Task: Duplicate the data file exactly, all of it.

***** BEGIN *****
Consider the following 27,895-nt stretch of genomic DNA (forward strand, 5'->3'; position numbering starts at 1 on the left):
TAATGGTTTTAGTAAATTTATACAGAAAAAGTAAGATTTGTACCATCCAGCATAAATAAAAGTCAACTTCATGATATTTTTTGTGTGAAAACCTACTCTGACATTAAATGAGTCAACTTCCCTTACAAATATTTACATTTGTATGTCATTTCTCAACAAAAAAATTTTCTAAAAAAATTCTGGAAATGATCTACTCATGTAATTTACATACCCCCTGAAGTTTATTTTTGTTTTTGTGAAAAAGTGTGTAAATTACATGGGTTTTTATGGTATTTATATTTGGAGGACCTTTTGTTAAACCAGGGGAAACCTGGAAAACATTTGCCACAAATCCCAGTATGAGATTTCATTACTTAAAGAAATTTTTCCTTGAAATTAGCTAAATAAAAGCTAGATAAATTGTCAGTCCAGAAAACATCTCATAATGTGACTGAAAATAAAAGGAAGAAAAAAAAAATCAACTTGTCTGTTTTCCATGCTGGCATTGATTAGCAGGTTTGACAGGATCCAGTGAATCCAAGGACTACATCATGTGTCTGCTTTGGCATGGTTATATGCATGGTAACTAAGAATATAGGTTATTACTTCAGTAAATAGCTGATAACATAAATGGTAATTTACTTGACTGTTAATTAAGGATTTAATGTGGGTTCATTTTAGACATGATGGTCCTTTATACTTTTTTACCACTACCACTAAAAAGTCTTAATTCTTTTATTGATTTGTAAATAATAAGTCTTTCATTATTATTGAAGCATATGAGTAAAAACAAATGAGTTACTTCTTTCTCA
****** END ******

Consider the following 27,895-nt stretch of genomic DNA (forward strand, 5'->3'; position numbering starts at 1 on the left):
TAATGGTTTTAGTAAATTTATACAGAAAAAGTAAGATTTGTACCATCCAGCATAAATAAAAGTCAACTTCATGATATTTTTTGTGTGAAAACCTACTCTGACATTAAATGAGTCAACTTCCCTTACAAATATTTACATTTGTATGTCATTTCTCAACAAAAAAATTTTCTAAAAAAATTCTGGAAATGATCTACTCATGTAATTTACATACCCCCTGAAGTTTATTTTTGTTTTTGTGAAAAAGTGTGTAAATTACATGGGTTTTTATGGTATTTATATTTGGAGGACCTTTTGTTAAACCAGGGGAAACCTGGAAAACATTTGCCACAAATCCCAGTATGAGATTTCATTACTTAAAGAAATTTTTCCTTGAAATTAGCTAAATAAAAGCTAGATAAATTGTCAGTCCAGAAAACATCTCATAATGTGACTGAAAATAAAAGGAAGAAAAAAAAAATCAACTTGTCTGTTTTCCATGCTGGCATTGATTAGCAGGTTTGACAGGATCCAGTGAATCCAAGGACTACATCATGTGTCTGCTTTGGCATGGTTATATGCATGGTAACTAAGAATATAGGTTATTACTTCAGTAAATAGCTGATAACATAAATGGTAATTTACTTGACTGTTAATTAAGGATTTAATGTGGGTTCATTTTAGACATGATGGTCCTTTATACTTTTTTACCACTACCACTAAAAAGTCTTAATTCTTTTATTGATTTGTAAATAATAAGTCTTTCATTATTATTGAAGCATATGAGTAAAAACAAATGAGTTACTTCTTTCTCA